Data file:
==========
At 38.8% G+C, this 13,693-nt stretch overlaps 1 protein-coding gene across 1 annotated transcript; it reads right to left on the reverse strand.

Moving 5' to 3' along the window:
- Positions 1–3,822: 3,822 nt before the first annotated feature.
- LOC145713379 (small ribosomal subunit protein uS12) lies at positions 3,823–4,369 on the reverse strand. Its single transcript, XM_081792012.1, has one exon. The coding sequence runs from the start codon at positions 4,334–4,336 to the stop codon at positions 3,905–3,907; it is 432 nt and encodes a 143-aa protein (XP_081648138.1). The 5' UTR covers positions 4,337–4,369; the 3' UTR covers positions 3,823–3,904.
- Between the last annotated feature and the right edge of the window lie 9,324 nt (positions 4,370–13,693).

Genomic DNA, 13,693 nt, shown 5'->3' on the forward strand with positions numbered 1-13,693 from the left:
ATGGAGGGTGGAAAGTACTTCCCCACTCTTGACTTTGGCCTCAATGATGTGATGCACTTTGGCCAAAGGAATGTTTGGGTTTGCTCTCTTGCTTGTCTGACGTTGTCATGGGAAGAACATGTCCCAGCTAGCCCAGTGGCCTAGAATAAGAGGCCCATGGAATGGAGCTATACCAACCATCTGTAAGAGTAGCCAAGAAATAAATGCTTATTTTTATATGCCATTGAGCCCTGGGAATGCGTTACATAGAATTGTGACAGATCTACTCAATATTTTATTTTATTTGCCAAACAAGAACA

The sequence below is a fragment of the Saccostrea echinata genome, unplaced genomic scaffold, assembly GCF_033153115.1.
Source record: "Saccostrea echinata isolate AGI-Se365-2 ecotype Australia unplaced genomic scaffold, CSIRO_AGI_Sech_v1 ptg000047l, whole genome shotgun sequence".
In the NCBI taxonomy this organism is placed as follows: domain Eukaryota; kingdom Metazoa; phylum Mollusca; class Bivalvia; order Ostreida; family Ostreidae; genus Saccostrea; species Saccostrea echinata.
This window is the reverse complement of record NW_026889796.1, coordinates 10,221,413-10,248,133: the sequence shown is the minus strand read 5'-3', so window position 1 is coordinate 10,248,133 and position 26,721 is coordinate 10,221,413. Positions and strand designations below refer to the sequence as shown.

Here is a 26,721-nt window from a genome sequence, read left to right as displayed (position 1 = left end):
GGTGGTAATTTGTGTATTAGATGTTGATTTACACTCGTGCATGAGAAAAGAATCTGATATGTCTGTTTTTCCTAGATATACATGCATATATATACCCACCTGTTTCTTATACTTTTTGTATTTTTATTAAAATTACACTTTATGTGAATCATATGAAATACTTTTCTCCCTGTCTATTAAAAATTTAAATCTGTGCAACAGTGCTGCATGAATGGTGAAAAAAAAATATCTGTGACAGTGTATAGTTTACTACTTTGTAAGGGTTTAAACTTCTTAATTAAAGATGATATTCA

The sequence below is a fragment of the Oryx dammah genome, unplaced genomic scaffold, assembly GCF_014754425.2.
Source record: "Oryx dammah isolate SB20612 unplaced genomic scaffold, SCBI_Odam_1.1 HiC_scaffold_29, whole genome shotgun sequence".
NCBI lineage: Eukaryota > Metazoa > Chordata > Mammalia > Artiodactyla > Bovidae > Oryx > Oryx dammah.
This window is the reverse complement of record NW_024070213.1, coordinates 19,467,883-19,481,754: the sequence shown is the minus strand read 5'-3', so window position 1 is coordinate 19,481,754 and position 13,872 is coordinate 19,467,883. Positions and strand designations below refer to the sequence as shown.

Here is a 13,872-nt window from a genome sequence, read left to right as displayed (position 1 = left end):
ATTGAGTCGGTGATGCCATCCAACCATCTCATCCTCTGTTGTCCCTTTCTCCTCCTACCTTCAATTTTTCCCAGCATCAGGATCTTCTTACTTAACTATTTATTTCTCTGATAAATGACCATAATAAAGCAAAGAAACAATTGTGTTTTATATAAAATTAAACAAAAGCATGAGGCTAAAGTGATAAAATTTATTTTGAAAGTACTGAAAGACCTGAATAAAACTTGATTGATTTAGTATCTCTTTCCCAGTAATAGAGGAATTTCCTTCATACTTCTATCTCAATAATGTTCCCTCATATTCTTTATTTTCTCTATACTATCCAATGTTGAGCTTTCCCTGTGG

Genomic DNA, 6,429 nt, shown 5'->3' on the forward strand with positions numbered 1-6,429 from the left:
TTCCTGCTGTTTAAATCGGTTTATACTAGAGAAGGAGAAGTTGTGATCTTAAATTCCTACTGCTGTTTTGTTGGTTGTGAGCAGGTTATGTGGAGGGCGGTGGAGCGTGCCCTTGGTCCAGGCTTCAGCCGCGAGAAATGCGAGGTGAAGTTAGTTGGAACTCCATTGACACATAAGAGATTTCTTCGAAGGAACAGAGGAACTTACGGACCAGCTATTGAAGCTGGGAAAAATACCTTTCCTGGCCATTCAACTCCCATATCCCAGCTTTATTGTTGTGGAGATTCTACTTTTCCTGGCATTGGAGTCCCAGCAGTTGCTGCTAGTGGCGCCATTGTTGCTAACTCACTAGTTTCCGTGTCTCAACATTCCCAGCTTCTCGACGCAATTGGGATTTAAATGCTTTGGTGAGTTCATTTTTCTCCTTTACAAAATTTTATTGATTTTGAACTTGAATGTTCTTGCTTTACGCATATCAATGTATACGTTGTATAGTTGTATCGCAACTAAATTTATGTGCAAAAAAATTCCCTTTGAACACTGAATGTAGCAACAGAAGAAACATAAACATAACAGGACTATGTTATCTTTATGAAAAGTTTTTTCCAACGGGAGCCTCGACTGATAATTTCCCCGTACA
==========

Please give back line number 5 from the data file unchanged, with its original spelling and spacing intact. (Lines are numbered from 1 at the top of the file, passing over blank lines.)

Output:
- Between the last annotated feature and the right edge of the window lie 9,324 nt (positions 4,370–13,693).